A substantial part of my research program uses statistical theory to develop indicators for when complex systems (especially human-environment or “socioecological” systems) are about to collapse. In particular, my colleagues and I have tried to apply a statistic called Fisher Information, which is a measure of the predictability of a system over time; the more predictable the system, the higher Fisher Information is. Complex systems tend to have many negative (stabilizing) feedbacks that keep the system’s behavior relatively stable and predictable. As these stabilizing feedbacks deteriorate, the system’s behavior becomes more erratic and hence more difficult to predict. At the peak (or valley?) of collapse, that system could go in one of many typically unpredictable directions. As that system begins to reorganize, new stabilizing feedbacks develop and settle the system into a new operating state, becoming more predictable again. In our work, we have seen a drop in Fisher Information just prior to system collapse, and then Fisher Information increases as these systems reorganize.

The question Callenbach poses is this: can we somehow guide our systems through this collapse and reorganization process with a minimal loss of order? He is not the only one to ask this question. There is a growing literature* which provides ample evidence that large human-environment systems (such as nations or empires) can and do undergo collapse and reorganization regularly…. the current events in the Middle East illustrate this quite well. Typically the reorganization is slow, disorderly, and unpredictable.

My short, pessimistic answer to Callenbach’s question is no: we cannot manage our large, socioecological systems through a collapse and reorganization without substantial disorder. We cannot predict how any new, large system will function, nor when it will function with any predictability. I argue that the self-organizing dynamics at the scale of, say, the United States federal government, are far too large and powerful, and we understand them too poorly, to trust that federal policies and large technological solutions will help us glide to a smarter, more sustainable future. Instead, I think these changes must occur at smaller, more manageable scales: the individual, the family, the local community. At these scales, we can understand and influence the dynamics and feedbacks, and reorganize into functional units. This is not to say that all of Callenbach’s solutions are wishful thinking: creating more durable goods and stronger social ties (and reducing the consumption of cheap products made far away with cheap labor) are solutions that have been advanced from many corners. These are solutions that are more tenable at the small scale…. they will have to propogate up to the larger systems.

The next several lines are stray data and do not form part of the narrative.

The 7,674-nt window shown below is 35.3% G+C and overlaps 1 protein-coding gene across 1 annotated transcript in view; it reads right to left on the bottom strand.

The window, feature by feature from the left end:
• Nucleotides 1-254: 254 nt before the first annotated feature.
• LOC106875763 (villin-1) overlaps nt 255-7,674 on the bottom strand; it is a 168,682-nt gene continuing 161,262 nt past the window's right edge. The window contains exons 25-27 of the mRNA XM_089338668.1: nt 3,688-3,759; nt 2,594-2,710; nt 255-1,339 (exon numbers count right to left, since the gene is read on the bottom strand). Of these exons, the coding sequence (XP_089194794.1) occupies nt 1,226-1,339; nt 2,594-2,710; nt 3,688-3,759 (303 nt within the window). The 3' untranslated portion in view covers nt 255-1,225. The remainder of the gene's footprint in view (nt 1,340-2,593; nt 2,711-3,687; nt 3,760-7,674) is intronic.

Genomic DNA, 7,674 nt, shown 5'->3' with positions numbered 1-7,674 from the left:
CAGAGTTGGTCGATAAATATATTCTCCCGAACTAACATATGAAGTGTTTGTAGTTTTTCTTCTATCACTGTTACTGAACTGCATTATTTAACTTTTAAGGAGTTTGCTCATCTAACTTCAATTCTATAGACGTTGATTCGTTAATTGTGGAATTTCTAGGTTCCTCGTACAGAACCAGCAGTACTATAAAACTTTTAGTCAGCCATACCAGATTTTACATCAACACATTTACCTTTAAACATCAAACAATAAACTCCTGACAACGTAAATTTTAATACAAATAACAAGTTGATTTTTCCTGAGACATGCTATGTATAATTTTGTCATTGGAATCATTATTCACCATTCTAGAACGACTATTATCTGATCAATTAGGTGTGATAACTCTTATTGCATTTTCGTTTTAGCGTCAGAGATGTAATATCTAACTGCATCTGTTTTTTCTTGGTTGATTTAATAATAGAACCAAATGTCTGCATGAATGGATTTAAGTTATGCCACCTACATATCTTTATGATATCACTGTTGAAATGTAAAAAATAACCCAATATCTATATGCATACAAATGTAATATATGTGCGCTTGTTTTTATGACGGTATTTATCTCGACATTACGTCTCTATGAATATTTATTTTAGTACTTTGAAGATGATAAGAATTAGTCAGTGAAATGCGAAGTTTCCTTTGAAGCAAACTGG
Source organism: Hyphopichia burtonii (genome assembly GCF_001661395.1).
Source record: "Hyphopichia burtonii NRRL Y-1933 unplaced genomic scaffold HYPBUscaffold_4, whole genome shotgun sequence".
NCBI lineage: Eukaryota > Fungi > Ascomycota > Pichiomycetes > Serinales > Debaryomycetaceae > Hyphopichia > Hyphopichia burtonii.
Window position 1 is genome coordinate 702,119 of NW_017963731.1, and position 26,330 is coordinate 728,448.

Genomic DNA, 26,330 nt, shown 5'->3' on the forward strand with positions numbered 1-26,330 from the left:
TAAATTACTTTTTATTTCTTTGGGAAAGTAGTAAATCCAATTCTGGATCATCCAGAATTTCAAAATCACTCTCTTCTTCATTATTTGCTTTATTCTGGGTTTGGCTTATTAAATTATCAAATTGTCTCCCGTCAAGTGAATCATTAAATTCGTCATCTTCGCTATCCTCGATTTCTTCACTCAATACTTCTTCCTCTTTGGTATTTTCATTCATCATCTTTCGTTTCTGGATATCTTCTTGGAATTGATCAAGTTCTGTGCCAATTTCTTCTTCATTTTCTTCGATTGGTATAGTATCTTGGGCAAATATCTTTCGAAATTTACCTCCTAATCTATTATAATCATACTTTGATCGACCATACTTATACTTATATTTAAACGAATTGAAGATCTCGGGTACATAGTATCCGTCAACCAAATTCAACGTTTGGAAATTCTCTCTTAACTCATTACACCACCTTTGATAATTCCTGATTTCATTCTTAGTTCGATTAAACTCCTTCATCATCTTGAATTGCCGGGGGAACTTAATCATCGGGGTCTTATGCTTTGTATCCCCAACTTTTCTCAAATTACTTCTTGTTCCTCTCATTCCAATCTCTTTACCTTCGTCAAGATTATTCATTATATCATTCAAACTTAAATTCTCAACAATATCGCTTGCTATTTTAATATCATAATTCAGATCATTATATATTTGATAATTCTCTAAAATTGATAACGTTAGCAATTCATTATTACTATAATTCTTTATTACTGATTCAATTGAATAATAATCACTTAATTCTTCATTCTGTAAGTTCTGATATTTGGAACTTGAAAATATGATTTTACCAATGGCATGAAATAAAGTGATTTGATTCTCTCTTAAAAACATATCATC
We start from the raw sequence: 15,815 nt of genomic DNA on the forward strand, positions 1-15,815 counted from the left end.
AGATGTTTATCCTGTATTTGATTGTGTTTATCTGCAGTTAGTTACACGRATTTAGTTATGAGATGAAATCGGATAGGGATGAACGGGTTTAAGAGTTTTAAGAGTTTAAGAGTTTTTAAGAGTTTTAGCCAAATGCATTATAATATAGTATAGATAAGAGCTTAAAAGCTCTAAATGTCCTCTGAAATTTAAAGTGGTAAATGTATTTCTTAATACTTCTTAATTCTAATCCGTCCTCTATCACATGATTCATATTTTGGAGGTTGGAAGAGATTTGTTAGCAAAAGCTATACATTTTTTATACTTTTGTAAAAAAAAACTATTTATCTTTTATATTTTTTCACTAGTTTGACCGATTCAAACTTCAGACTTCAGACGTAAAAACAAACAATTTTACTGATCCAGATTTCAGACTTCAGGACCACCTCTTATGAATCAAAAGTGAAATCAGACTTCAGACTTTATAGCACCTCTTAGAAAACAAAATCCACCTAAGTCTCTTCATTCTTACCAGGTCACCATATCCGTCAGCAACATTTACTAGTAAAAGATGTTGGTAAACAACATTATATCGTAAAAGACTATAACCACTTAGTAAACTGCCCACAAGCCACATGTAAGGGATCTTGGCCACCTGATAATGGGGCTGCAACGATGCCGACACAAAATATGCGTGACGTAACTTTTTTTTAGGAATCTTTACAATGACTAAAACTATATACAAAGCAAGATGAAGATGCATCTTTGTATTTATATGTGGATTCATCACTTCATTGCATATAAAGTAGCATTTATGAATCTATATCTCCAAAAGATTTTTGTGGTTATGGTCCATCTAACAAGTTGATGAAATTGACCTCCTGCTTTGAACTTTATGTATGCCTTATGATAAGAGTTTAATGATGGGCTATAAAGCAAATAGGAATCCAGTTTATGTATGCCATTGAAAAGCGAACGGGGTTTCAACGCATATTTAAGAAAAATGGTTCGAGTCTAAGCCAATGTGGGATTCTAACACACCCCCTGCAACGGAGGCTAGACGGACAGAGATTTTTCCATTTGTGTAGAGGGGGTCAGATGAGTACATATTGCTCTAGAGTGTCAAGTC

*These include books such as Joseph Tainter’s Collapse of Complex Societies“, Jared Diamond’s Collapse: How societies choose to fail or succeed“, Dmitry Orlov’s humorous “Reinventing collapse: The Soviet example and American prospects“, Chris Martenson’s The Crash Course: The unsustainable future of our economy, energy and environment,” among many others.